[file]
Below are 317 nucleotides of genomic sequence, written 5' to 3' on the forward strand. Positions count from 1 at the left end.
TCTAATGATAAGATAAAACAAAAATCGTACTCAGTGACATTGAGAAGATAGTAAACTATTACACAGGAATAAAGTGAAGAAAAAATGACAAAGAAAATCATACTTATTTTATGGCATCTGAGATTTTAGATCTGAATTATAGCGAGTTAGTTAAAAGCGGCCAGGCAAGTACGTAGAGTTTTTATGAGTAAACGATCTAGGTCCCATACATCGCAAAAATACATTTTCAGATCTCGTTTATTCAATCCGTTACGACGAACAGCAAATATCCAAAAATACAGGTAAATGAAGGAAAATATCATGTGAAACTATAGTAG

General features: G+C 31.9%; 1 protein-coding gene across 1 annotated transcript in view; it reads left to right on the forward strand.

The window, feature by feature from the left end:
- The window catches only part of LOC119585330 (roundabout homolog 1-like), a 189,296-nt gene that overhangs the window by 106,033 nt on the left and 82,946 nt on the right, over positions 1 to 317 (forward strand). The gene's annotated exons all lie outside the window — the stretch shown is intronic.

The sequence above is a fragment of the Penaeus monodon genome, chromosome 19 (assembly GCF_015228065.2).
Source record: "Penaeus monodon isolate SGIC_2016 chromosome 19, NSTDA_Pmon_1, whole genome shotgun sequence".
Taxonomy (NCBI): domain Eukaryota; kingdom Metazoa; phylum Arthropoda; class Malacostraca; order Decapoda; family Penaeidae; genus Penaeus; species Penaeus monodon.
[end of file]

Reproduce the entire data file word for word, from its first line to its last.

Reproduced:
Below are 317 nucleotides of genomic sequence, written 5' to 3' on the forward strand. Positions count from 1 at the left end.
TCTAATGATAAGATAAAACAAAAATCGTACTCAGTGACATTGAGAAGATAGTAAACTATTACACAGGAATAAAGTGAAGAAAAAATGACAAAGAAAATCATACTTATTTTATGGCATCTGAGATTTTAGATCTGAATTATAGCGAGTTAGTTAAAAGCGGCCAGGCAAGTACGTAGAGTTTTTATGAGTAAACGATCTAGGTCCCATACATCGCAAAAATACATTTTCAGATCTCGTTTATTCAATCCGTTACGACGAACAGCAAATATCCAAAAATACAGGTAAATGAAGGAAAATATCATGTGAAACTATAGTAG

General features: G+C 31.9%; 1 protein-coding gene across 1 annotated transcript in view; it reads left to right on the forward strand.

The window, feature by feature from the left end:
- The window catches only part of LOC119585330 (roundabout homolog 1-like), a 189,296-nt gene that overhangs the window by 106,033 nt on the left and 82,946 nt on the right, over positions 1 to 317 (forward strand). The gene's annotated exons all lie outside the window — the stretch shown is intronic.

The sequence above is a fragment of the Penaeus monodon genome, chromosome 19 (assembly GCF_015228065.2).
Source record: "Penaeus monodon isolate SGIC_2016 chromosome 19, NSTDA_Pmon_1, whole genome shotgun sequence".
Taxonomy (NCBI): domain Eukaryota; kingdom Metazoa; phylum Arthropoda; class Malacostraca; order Decapoda; family Penaeidae; genus Penaeus; species Penaeus monodon.